For Most OEMs Windows Phone Is Now Cheaper Than Android

One of the changes that Microsoft implemented following its acquisition of Nokia was a change to the licensing terms for OEMs. Right now there's no charge for installing Windows Phone into a device.

You might think that this is also the case for Android, but for most OEMs this isn't the case for two reasons.

Firstly, Google's Mobile Services, which include the Play Store and Gmail, are licensed software, and secondly, many OEMs are also paying a licence fee for Microsoft patents which are infringed as a result of a base Android install.

As a result it now costs more to build an Android handset than a Windows one.

Considered together with Microsoft's move to make Windows Phone run on Android hardware it makes for a clever play on Microsoft's part.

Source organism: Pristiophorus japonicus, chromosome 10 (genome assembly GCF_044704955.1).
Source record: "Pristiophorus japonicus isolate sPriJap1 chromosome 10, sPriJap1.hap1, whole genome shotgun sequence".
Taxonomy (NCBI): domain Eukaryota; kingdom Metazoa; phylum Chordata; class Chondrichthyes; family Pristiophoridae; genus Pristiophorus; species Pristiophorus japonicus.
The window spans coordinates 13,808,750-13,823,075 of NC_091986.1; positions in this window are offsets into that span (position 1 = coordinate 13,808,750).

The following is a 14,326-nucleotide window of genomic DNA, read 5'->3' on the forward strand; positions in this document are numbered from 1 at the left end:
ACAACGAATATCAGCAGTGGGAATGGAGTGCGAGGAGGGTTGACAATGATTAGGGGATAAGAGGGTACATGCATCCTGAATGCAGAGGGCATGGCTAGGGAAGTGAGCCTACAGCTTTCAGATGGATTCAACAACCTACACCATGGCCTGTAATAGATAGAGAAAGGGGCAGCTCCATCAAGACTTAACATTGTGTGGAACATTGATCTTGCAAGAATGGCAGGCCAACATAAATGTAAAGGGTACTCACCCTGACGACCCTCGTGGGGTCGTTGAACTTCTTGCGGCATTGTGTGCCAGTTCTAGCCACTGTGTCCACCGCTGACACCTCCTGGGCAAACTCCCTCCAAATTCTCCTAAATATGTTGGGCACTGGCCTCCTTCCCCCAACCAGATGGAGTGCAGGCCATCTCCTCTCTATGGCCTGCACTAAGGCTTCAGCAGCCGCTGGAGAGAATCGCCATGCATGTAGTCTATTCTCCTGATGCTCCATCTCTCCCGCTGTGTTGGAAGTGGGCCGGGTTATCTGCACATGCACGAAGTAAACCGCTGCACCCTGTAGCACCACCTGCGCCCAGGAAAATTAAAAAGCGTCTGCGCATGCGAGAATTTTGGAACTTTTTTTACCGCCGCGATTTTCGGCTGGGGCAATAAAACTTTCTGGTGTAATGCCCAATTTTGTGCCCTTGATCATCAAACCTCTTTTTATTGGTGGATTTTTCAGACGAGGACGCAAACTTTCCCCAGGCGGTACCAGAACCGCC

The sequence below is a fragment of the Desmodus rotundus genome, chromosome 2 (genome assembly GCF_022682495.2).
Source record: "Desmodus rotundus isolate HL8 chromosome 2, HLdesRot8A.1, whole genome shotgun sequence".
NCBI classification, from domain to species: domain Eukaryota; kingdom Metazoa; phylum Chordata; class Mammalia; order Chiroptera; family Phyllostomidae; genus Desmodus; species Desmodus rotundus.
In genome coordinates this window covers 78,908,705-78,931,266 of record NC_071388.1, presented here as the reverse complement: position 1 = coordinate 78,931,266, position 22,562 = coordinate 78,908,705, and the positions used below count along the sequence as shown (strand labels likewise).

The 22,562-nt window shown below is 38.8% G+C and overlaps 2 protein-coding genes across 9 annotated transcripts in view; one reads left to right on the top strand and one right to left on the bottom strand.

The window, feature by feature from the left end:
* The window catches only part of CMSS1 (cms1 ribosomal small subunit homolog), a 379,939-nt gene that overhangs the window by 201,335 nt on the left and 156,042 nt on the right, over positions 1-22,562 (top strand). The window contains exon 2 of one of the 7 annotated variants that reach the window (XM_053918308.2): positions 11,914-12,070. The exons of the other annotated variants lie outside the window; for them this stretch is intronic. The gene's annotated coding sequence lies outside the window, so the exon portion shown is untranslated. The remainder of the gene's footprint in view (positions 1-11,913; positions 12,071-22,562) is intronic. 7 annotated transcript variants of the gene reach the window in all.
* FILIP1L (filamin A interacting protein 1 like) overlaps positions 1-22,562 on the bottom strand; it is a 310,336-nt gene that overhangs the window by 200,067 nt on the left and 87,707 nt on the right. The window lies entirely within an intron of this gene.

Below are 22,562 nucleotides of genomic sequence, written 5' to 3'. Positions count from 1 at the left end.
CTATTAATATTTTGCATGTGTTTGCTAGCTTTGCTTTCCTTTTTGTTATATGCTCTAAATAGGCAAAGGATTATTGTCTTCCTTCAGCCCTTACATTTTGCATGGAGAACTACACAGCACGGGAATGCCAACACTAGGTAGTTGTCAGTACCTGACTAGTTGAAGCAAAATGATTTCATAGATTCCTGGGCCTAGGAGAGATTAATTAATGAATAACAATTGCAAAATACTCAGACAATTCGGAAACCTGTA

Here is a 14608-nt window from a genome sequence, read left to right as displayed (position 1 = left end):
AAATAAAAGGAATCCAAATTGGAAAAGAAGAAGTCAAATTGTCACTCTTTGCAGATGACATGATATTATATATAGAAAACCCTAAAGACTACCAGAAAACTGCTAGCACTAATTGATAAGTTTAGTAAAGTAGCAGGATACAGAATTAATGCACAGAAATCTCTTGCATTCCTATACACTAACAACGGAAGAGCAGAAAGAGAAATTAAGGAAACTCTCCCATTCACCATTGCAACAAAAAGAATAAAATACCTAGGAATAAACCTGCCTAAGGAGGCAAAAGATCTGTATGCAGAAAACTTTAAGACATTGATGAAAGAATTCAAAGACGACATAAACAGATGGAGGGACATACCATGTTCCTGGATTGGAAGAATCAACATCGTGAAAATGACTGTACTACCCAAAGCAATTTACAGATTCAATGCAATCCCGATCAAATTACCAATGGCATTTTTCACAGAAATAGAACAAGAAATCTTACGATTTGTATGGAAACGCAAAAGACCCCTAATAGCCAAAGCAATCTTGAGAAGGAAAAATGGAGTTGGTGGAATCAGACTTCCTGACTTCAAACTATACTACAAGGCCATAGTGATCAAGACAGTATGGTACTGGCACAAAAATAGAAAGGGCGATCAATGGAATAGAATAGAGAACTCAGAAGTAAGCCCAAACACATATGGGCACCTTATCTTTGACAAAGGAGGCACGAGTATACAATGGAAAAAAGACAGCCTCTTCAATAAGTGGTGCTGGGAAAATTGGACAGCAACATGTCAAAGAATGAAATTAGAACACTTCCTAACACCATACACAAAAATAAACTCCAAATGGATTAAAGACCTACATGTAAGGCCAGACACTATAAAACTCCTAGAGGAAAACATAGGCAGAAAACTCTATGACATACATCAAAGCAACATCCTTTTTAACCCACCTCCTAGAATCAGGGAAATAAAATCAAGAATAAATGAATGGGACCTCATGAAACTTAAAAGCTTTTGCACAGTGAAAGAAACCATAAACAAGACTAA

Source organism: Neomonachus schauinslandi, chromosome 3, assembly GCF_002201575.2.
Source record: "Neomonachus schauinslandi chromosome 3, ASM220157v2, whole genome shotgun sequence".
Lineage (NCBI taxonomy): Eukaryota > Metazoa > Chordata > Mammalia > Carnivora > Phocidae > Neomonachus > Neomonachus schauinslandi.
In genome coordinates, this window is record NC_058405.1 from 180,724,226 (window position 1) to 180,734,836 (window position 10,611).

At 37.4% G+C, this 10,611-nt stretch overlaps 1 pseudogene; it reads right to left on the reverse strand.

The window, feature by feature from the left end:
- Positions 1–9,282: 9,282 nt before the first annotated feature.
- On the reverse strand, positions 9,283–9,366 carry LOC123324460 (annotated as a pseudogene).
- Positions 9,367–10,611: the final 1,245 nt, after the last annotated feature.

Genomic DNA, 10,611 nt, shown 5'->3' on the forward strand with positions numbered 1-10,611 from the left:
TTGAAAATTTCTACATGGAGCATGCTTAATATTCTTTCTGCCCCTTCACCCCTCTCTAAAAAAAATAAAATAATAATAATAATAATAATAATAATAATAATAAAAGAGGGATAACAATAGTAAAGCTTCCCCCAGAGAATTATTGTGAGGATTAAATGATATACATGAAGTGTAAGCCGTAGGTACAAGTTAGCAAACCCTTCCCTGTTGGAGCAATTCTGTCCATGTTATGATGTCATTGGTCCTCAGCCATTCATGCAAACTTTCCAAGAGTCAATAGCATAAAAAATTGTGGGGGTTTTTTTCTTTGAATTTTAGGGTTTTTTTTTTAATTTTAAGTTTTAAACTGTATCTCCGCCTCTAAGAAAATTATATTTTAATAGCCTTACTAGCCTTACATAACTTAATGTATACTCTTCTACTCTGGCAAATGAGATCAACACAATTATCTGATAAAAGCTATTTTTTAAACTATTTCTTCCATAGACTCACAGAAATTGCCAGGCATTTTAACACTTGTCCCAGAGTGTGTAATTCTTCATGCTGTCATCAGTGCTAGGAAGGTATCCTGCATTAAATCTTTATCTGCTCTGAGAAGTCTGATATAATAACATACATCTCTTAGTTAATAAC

The number of recent announcements regarding Windows Phone licensing deals shows that this strategy is working for Microsoft, at least in terms of getting OEMs on board.

Whether that works to increase the number of end users is another question. But a wider choice of handsets on the shelf is a great start in getting Windows Phone into users hands.

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